Minogue: Impacts from AgriStability reform may be major

Photo courtesy Canada Beef Inc.

Agriculture and Agri-Food Canada (AAFC) on Sept. 14 announced changes to Canada’s farm programs for 2013. While several details have yet to be nailed down or announced, it is clear that these changes will mean a less lucrative program for Canadian farmers.

For the past few months, farmers have been aware of the federal government’s intentions to decrease AgriStability coverage from 85 to 70 per cent of reference margins. However, other program changes will also have significant impacts. Make sure you know the impact on your farm before you decide whether or not to pay premiums and sign up for the program.

Limited reference margins

The change to using what AAFC’s press release calls a “limited reference margin” is important, especially for grain and oilseed farmers.

AgriStability payments are based on a farm’s historical “production margins” — rough estimates of farm profit calculated by subtracting “allowable” expenses from “allowable” income. A farmers’ program “reference margin” (the amount protected by the program) is calculated using the Olympic average of production margins from the past five years (subtracting the highest and lowest numbers and averaging the remaining three).

For 2013, AAFC will change the way your reference margin is calculated. You’ll be limited to the lower of your production margin or your allowable expenses. While AAFC has not yet announced details, a spokesman said they are leaning toward looking at each of your past five years of data, choosing the lower of your production margin or your allowable expenses, and then re-calculating your Olympic average using the new numbers.

At first, this change doesn’t seem particularly important. You wouldn’t expect your profits to be a lot higher than your expenses — grain farming doesn’t exactly have a reputation as a high-margin business.

However, the limitation doesn’t apply to all of what you might think of as expenses — it applies to AgriStability’s “allowable” expenses. Allowable expenses are only costs directly related to production. They do not include items like machinery repairs, land rental, interest costs, or depreciation. Some consultants estimate that 60 to 70 per cent of expenses are “allowable” under this program. There are noble reasons for excluding these expenses — the program was designed specifically to avoid influencing management decisions like ‘Should I lease or buy a tractor’? or ‘Should I buy or rent land?’ — but the key is that they are only variable expenses, like seed and chemicals.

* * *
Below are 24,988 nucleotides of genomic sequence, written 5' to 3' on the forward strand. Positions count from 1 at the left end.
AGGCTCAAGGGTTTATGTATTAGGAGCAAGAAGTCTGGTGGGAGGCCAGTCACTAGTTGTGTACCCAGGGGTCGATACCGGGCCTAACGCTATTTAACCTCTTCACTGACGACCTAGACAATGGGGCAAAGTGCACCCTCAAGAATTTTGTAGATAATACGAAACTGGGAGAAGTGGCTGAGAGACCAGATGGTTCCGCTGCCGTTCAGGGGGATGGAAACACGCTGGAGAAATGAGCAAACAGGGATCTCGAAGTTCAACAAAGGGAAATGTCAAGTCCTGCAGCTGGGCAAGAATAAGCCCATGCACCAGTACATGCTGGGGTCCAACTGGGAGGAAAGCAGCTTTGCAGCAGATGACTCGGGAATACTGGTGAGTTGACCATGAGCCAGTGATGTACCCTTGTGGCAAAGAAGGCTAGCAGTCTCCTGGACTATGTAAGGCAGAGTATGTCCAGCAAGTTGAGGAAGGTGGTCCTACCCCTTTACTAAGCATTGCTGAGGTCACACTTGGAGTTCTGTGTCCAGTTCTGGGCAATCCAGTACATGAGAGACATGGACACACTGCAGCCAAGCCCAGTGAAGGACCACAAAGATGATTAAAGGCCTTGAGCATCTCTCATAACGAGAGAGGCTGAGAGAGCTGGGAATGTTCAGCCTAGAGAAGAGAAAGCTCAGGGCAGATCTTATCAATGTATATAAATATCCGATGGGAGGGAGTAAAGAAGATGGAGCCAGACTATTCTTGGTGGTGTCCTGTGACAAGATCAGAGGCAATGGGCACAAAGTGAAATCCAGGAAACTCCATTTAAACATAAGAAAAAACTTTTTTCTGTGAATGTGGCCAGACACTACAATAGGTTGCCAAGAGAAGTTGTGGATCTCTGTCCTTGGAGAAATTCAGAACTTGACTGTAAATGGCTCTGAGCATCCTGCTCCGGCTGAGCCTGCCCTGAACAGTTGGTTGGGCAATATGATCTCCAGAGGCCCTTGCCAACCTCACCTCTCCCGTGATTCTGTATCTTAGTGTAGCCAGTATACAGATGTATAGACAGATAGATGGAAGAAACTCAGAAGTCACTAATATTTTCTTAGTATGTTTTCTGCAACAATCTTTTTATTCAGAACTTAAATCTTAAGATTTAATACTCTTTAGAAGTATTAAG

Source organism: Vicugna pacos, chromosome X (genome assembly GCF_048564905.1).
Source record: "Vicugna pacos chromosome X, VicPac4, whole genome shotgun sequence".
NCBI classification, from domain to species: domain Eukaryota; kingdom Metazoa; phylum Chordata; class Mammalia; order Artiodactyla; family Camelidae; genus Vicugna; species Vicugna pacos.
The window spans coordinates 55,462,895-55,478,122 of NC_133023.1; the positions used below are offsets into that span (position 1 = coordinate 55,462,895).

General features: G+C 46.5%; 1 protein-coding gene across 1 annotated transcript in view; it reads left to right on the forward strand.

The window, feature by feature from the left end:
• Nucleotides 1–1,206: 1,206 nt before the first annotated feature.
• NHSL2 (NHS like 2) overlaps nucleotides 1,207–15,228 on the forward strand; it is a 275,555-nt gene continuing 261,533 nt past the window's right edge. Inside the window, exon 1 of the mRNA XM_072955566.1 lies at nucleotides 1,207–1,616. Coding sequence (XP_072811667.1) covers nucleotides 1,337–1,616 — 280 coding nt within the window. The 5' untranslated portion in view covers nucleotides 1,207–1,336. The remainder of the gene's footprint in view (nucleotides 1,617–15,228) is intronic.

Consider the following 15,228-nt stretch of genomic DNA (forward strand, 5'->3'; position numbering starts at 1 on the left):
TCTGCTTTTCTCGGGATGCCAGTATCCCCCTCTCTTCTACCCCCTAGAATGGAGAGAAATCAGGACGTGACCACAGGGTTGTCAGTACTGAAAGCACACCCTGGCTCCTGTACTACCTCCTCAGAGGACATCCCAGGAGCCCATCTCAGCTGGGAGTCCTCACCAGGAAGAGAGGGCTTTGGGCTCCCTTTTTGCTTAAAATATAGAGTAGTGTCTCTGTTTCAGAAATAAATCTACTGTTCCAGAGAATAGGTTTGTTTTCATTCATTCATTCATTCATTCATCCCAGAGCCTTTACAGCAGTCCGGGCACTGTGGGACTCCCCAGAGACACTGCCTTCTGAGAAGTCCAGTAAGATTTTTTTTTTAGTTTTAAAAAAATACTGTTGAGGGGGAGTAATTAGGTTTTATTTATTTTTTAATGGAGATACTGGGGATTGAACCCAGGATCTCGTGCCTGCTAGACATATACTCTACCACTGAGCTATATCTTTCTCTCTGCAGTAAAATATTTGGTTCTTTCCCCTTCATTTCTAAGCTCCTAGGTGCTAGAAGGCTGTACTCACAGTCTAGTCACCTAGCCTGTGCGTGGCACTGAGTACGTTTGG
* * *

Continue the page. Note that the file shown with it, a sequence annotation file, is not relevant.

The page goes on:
Impact on the farm

AAFC has not released any statistics or forecasts to explain how this change might impact farmers. Accountants are reluctant to speculate on record without more concrete details available.

But a quick look at the most recent AgriStability statement we’ve received on our farm indicates that this change will make a big difference to us. My husband and I operate a pedigreed seed farm, about 4,600 acres, in southeastern Saskatchewan. We think our production and sales experiences are reasonably typical for our area.

Our recent AgriStability statement includes data from 2006 to 2010. In three of these five years, our allowable expenses are lower than our production margins.

Looking at our statement, I considered each year in our five-year history and chose the lower of the “total allowable expense” or our “adjusted production margin,” then calculated our new Olympic average (by eliminating the highest and lowest years and averaging the remaining three). This number, our new “limited reference margin,” is 23 per cent lower than our previous reference margin.

There are different ways that AAFC could chose to implement this change. This straightforward approach I considered would mean a significant decrease in the value of AgriStability on our farm; other approaches would decrease our coverage by slightly different amounts. And these decreases come before we consider the other program changes.

No more tiers

For a quick, simplified understanding of AgriStability, let’s take a look at an example straight from the program brochure. The farmer in the example has a reference margin of $100,000. In a claim year, that farmer has a “program year margin” of only $35,000. Because the program covers 85 per cent of his margin, you might imagine that this premium-paying farmer could look forward to a $50,000 cheque ($85,000 – $35,000). Not so.